Learn more about the work of several entomologists who are organizing and speaking at the 9th Latin American/Hispanic Symposium: Rising Strong in Entomology, taking place virtually during Entomology 2021.
Separate studies on bumble bees and mason bees exposed to imidacloprid add to the body of evidence that wild bees may be particularly vulnerable to neonicotinoid insecticides.
One of the best tools for forest entomologists to manage outbreaks of the moth Lymantria dispar is a fungus, native to Japan, that was discovered in the U.S. in 1989. Entomophaga maimaiga can be spread via soil containing its spores or infected L. dispar larvae.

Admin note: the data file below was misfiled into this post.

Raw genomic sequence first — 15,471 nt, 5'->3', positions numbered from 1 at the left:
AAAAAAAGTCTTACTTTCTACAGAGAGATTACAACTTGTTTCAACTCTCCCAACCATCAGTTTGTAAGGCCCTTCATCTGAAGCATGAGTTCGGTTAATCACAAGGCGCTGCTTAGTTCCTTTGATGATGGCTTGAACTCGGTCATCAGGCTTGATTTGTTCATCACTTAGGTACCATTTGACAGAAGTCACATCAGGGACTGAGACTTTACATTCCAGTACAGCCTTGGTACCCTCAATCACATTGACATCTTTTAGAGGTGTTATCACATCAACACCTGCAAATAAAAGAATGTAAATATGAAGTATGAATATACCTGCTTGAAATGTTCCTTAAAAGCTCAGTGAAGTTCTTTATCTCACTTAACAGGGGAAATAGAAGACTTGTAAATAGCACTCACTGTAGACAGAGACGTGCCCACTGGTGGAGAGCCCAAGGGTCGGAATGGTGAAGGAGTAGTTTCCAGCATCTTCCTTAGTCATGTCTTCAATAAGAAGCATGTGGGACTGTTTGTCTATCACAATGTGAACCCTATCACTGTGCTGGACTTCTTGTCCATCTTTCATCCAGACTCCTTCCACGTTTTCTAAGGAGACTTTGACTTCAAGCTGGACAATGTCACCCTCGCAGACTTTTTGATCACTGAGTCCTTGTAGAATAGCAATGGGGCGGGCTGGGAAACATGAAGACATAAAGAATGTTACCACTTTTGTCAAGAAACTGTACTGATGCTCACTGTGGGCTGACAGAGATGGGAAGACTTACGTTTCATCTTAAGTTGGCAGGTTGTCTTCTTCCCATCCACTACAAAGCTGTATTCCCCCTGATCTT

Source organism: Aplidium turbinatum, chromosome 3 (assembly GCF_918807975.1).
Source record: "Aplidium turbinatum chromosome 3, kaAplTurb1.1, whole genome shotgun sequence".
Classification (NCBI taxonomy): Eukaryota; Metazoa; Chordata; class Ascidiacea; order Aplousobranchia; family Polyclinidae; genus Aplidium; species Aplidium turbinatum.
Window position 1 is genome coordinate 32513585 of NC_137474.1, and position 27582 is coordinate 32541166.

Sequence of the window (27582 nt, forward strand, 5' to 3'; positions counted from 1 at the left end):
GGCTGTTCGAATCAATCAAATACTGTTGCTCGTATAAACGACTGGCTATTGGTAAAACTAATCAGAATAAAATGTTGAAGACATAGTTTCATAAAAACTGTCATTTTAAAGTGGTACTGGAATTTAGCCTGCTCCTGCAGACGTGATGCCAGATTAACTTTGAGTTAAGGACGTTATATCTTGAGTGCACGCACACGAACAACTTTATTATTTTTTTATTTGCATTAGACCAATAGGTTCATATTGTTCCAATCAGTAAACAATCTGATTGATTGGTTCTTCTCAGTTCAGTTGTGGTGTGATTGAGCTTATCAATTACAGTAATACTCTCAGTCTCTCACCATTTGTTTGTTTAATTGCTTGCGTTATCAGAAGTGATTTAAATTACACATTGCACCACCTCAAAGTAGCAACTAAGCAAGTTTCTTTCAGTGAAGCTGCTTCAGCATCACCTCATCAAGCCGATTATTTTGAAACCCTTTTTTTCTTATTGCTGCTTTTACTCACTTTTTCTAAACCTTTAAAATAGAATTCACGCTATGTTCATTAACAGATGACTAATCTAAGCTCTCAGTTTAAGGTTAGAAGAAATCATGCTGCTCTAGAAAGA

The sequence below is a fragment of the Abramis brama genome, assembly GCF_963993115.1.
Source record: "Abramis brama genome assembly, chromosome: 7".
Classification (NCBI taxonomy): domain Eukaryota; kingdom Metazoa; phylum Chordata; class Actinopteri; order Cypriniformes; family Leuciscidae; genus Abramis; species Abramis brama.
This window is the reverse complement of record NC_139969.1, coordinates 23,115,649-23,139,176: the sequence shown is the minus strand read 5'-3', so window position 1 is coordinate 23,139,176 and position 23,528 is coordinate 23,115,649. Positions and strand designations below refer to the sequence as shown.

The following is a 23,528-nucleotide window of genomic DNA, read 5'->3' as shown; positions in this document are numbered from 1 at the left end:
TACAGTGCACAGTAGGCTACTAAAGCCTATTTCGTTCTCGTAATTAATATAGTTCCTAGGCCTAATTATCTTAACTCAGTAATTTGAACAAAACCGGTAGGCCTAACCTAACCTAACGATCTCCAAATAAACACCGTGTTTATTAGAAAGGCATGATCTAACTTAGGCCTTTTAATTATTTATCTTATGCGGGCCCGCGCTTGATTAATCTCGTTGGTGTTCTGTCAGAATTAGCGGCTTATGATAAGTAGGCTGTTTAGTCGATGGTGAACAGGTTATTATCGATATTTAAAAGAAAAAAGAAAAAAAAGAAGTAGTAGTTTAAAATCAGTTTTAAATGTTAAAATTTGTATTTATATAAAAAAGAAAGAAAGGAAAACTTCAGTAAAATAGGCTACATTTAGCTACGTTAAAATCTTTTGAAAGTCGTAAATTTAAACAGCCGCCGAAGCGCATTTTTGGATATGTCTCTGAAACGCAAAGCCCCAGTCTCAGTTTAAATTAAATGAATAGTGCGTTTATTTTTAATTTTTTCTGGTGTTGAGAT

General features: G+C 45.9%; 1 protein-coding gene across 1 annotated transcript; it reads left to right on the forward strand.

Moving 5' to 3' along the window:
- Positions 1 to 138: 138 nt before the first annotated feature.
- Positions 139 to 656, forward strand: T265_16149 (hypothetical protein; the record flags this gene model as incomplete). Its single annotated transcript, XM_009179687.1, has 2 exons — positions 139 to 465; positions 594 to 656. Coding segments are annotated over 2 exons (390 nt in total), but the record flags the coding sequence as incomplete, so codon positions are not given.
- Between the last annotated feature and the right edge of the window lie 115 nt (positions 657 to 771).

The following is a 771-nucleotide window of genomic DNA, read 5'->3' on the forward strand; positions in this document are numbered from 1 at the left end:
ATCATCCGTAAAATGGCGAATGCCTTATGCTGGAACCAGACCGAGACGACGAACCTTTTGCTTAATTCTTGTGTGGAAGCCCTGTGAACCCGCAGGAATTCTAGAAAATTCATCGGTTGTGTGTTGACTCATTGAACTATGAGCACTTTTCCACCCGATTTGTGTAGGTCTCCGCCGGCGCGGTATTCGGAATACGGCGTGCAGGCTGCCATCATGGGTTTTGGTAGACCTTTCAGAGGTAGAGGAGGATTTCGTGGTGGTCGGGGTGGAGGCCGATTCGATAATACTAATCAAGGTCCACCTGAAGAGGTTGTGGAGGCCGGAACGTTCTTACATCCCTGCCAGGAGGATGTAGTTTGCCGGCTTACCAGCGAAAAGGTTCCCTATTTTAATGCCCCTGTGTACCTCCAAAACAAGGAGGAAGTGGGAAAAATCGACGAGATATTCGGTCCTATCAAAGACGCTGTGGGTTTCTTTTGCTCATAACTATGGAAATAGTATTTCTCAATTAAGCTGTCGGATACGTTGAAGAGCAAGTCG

In June 2013, a pesticide application on ornamental trees in a shopping-center parking lot in Wilsonville, Oregon, led to the largest documented mass fatality of bumble bees in North America. A new analysis of the incident estimates more than 100,000 bees from nearly 600 colonies were killed, which researchers cite as a cautionary tale about the dangers of pesticides to native bee populations.